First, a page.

Before he became the quintessential troubadour and one of the world’s greatest singer-songwriters, composer of such classics as “Early Morning Rain,” “If You Could Read My Mind, “Sundown” and “Carefree Highway,” Gordon Lightfoot sang in a fledgling pop duo called the Two Tones.
Together with Terry Whelan, a high school classmate from Orillia, Lightfoot started out first in a 1950s barbershop quartet called the Teen Timers. When the quartet broke up, he and Whelan formed a teenage duo that they initially called the Two Timers, a roguish variation on the former group’s name.
Dressed in suits with slicked-back hair, the Two Timers fancied themselves an Everly Brothers-style act. With Lightfoot playing tenor guitar and Whelan on baritone ukulele, they sang Everly songs, country ballads, the occasional Irish folk song and often a Harry Belafonte number. Gigs included performances at Orillia’s Pavalon ballroom and, significantly at Toronto’s Collegiate Club, a teenage nightspot that had once showcased 1950s vocal stars the Four Lads, the Diamonds and the Crew-Cuts.
With the help of Toronto impresario Billy O’Connor, the Two Timers also landed the occasional appearance at a Kiwanis Club benefit and the Pyramid Room at the Prince George Hotel. With astonishing hyperbole, O’Connor boasted to that the duo had a “better sound than the Kingston Trio.”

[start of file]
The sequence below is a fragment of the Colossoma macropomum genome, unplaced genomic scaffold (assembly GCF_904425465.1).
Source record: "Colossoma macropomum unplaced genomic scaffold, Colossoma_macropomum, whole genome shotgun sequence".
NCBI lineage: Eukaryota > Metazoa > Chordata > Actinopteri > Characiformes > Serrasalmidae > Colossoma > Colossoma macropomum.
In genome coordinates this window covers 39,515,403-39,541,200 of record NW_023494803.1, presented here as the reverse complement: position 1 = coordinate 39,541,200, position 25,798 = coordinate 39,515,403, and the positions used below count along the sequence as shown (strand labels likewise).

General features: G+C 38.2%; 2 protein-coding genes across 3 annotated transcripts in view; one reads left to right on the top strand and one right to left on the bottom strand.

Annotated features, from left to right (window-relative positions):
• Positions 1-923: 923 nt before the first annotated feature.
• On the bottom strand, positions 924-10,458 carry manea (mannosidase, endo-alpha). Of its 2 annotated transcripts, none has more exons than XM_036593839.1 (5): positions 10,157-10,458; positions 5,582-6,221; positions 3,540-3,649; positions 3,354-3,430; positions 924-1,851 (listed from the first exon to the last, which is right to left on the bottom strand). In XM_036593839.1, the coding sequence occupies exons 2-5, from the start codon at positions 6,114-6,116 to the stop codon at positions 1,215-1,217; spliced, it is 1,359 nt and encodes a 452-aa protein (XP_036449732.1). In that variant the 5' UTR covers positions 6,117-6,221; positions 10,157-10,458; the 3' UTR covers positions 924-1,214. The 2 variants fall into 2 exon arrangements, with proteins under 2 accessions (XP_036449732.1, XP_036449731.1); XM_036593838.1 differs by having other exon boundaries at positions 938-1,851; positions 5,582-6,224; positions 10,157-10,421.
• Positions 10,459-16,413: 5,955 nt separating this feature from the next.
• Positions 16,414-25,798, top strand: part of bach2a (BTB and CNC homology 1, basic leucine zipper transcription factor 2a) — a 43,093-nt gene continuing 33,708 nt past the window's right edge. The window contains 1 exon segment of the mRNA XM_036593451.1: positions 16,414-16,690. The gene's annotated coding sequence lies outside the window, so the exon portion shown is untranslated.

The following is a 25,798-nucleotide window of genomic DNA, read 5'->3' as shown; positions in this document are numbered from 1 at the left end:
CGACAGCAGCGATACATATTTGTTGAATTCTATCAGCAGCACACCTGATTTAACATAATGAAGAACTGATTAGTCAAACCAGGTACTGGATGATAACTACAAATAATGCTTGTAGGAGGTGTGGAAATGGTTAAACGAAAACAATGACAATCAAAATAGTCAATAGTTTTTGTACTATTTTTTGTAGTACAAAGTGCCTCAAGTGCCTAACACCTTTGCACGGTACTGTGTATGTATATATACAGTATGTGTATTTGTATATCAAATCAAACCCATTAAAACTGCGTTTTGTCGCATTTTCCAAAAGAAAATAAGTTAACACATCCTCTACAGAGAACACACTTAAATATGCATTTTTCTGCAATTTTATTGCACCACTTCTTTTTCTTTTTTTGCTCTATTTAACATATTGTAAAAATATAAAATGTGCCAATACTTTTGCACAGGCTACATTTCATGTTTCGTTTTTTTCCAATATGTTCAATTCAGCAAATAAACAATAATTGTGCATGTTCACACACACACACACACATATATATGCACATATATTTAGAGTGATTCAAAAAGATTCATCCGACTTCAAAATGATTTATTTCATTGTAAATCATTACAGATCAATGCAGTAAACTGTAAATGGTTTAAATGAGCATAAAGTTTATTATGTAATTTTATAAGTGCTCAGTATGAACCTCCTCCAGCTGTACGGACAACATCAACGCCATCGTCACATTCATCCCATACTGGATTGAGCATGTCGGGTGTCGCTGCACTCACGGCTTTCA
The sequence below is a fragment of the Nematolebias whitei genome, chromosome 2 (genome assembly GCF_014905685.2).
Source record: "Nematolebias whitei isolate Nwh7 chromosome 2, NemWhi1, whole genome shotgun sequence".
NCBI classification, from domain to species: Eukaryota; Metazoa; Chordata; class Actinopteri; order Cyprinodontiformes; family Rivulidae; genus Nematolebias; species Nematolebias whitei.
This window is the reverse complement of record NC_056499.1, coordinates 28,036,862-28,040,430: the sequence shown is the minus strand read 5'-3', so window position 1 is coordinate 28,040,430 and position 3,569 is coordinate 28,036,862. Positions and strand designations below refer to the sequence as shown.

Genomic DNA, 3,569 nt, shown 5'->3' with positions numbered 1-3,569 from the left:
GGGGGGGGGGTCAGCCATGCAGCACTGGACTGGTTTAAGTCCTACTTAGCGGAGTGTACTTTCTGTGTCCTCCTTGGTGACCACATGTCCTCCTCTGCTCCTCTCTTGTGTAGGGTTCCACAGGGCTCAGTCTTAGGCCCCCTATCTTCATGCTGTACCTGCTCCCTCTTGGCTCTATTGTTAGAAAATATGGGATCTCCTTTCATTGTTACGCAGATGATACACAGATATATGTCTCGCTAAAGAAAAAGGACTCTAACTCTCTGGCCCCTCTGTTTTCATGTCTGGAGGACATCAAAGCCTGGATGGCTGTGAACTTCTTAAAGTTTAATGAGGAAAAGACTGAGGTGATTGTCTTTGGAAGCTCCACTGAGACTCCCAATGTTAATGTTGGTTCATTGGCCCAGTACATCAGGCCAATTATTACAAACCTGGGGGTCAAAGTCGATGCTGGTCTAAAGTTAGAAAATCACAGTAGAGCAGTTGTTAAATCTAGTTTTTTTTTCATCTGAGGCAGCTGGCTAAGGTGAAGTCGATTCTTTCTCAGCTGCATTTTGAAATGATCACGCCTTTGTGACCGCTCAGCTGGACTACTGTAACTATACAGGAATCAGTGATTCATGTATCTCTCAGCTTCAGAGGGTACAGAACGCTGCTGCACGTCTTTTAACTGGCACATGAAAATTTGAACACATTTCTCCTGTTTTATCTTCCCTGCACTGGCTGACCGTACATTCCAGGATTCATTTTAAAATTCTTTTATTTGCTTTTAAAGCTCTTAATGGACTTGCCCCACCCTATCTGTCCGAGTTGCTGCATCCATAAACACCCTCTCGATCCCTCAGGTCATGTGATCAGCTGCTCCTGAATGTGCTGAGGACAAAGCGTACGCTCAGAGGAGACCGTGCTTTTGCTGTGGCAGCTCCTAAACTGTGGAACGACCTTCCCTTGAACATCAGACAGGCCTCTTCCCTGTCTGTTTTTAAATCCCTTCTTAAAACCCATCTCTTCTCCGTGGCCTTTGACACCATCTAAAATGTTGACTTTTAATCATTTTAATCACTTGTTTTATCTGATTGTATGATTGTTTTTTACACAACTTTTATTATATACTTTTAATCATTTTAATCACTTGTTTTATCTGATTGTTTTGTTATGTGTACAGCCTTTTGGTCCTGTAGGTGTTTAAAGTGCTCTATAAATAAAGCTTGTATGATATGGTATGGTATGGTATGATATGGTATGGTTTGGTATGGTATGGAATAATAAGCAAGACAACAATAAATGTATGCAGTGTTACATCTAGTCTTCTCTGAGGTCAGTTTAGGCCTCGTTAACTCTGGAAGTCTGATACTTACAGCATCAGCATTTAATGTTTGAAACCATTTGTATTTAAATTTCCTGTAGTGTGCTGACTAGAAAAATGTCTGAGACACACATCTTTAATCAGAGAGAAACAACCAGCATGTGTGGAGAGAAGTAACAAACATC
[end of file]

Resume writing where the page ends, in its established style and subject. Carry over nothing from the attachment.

In a wise move to sound more sophisticated, Lightfoot and Whelan changed their act’s name to the Two Tones. Almost immediately, the pair began getting better gigs—including an appearance at the second annual Mariposa Folk Festival in Orillia in the summer of ’62. By this time, Lightfoot himself had landed a well-paying gig as a singer and square dancer on CBC TV’s popular Country Hoedown. Now an aspiring songwriter, Lightfoot soon caught a big break and performed his ballad “Remember Me (I’m the One)” on the program.
Through Lightfoot’s connections, the Two Tones also got to perform on television, appearing on CBC’s While Were Young with their renditions of Belafonte’s “Don’t Ever Love Me” and the Mexican-flavored “Three Caballeros.” And through Art Snider, a local music producer, the Two Tones went into the studio and made their first recording, a single featuring their covers of “Lessons in Love” and “Sweet Polly” that came out on the Quality label.
The Two Tones’ swan song was a full album, a live recording made at a Yorkville coffeehouse that Snider produced for his own Chateau record label. Released in 1962, Two Tones at the Village Corner featured a mix of traditional folk and country songs, calypso tunes and a couple of surprises: a spiritual popularized by Nina Simone, “Children, Go Where I Send Thee,” and, more significantly, a brand new Lightfoot composition, “This Is My Song.”
Not long afterwards, the Two Tones broke up. Lightfoot had decided to go it alone and establish himself as a solo artist. His experience in a duo had shown him the way. Now Lightfoot was determined to make it on his own.
Adapted from Lightfoot by Nicholas Jennings. Copyright © 2017 Nicholas Jennings. Published by Viking, an imprint of Penguin Canada, a division of Penguin Random House Canada Limited. Photographs used are courtesy of Gordon Lightfoot. All rights reserved.
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